NEWNAN, Ga. (AP) - Dancer Shawn Evans was headed for a master of fine arts program in Berlin when COVID-19 put an abrupt stop to his plans.
Over the next few weeks, he said he found himself increasingly bitter, without a creative outlet, and engaging negatively online.
“I was spiraling down,” Evans said. “It was ‘the news, the news, the news,’ and my social media feed during that time was awful. I became one of those trolls, very combative with everyone.”
He said he made a conscious decision to snap out of it and redirect his energy into something positive – getting back in touch with his Polynesian roots. He began attending Zoom classes taught by instructors from all over the world, including traditional Hawaiian hula classes.
Evans is one of several dancers featured in the Southern Arc Dance-sponsored video “Everyday,” created to convey the emotional journeys of artists as they navigate a pandemic-stricken world in which they are largely isolated, cut off from their normal artistic supports.
In the video – filmed with each dancer in a different location around Newnan – Evans performs a “cleansing” Polynesian dance in traditional costume.
“I spent so much time during the summer connecting with the elements,” he said. “It’s about how you connect with the land you’re occupying, the land you’re from. It’s about everything that’s come before me and how I can present that in another mode moving forward. You can look back and find more strength and grounding, and sharing my journey with that was, I felt like, the most meaningful part.”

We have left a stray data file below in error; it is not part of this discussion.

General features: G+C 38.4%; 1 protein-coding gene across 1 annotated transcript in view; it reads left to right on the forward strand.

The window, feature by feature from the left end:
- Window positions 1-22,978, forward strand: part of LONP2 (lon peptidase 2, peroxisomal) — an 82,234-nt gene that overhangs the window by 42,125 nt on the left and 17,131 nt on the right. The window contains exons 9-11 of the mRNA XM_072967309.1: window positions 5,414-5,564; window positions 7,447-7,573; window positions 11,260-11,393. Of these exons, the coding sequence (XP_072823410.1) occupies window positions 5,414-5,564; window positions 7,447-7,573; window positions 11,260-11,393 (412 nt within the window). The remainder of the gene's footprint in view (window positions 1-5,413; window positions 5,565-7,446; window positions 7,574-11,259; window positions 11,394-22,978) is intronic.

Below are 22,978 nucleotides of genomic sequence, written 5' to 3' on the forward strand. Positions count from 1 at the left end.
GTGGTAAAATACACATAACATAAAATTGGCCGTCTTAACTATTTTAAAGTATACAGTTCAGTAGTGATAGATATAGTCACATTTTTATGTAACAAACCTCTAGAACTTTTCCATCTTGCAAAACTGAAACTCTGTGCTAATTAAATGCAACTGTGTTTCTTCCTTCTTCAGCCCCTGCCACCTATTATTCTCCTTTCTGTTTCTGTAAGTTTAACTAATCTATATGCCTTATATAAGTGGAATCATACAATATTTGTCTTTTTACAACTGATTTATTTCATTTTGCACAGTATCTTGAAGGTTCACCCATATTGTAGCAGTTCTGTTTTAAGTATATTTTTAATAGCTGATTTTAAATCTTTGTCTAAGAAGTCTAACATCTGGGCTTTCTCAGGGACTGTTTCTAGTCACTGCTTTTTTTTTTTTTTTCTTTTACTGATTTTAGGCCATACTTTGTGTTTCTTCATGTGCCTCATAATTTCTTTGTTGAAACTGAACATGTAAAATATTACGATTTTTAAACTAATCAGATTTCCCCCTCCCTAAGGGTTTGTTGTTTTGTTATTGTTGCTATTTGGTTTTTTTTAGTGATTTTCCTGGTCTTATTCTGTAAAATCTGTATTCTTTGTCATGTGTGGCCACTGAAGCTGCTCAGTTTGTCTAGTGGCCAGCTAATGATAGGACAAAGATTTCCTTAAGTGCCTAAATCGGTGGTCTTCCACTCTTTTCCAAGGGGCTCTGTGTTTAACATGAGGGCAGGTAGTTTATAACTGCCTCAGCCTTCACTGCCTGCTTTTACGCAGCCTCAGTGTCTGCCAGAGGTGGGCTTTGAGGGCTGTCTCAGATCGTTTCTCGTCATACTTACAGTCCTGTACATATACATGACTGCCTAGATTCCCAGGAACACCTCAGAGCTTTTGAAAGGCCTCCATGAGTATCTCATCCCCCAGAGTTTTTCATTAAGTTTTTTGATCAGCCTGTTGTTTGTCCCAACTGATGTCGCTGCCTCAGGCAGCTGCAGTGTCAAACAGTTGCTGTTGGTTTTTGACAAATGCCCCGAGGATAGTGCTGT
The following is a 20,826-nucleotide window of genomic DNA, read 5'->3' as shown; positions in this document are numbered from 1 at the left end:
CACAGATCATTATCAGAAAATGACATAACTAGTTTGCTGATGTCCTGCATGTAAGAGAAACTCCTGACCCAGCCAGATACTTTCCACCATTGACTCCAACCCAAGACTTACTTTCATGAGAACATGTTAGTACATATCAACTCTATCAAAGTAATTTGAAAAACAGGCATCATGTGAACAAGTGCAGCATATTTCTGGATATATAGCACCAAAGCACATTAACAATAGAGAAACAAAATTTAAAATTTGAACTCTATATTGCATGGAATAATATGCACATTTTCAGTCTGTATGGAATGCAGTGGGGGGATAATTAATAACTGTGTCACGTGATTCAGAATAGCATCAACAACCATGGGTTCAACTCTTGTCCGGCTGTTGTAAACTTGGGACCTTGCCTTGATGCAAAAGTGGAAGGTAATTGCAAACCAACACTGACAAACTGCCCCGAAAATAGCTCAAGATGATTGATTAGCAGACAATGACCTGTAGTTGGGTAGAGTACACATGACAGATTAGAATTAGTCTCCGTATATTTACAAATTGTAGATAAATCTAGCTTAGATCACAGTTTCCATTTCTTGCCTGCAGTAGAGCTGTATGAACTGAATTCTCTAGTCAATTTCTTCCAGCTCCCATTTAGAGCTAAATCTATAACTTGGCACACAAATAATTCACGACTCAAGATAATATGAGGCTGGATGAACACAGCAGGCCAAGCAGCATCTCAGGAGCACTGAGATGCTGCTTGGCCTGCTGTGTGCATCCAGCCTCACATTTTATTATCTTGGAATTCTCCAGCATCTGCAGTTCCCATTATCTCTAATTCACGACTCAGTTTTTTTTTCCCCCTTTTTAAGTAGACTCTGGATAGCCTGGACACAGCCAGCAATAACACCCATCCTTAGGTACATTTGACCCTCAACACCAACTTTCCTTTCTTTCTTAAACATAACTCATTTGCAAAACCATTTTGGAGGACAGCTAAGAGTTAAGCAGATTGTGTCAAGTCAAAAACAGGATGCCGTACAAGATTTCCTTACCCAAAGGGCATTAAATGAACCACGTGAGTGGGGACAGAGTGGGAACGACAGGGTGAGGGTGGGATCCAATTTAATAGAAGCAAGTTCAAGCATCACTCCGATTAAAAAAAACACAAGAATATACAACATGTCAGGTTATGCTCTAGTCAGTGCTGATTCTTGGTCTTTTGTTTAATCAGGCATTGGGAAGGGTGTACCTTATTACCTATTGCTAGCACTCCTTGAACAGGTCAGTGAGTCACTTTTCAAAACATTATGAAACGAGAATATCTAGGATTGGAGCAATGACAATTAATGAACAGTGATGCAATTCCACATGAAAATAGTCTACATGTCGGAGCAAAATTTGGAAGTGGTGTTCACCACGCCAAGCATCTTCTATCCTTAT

The project was envisioned by Southern Arc Dance Artistic Director Paulo Manso de Sousa in appreciation to the local community for its ongoing support of the arts, after an event featuring Southern Arc dancers and celebrated Georgia soprano Indra Thomas was canceled last spring.
“It is a gift for our community, in response to everything that’s been happening,” Manso de Sousa said.
In addition to Evans, the video features dancers Alexis Arria, Derrick Smith, Olivia White and Chance Rankin in dances ranging from classical ballet and acrobatics to contemporary and hip hop, all choreographed to the same song.
“Each dancer worked on their own movement and created their own dance in response to everything that’s been happening – the grief, the uncertainty, the isolation,” Manso de Sousa said.
Coweta County artist Angelo Robinson filmed the video, and his teenage son, “Mr. T.Y.” (Angelo Robinson II, a junior at East Coweta High School), composed the title music. Robinson’s brother Jerald, a middle school teacher, and his nephew, Jett, also are featured dancers in the video.
Robinson said the purpose of the project was to create connectivity, and “Everyday” – the title of both the song and the video – is particularly meaningful.
“Every day that was going on before (the pandemic) is still going on,” Robinson said. “The video has black, white and other races, male and female, different ages, all dancing to the same song but doing their own thing. There’s a commonality between all of us, a thread that connects us despite our differences.”
A celebrated visual artist, Robinson often creates multimedia pieces on oversized canvases.
“I see my art in the video,” he said. “I’m creating a canvas, but it’s a moving canvas, a live canvas.”
His work often incorporates cultural and historical elements, another aspect reflected in “Everyday.”
“One of my main goals in everything I do is to bring different people together,” Robinson said. “We do have differences, and we should celebrate and enjoy them. In the midst of all of that, there are things we need to work on. But that doesn’t mean we can’t move forward.”
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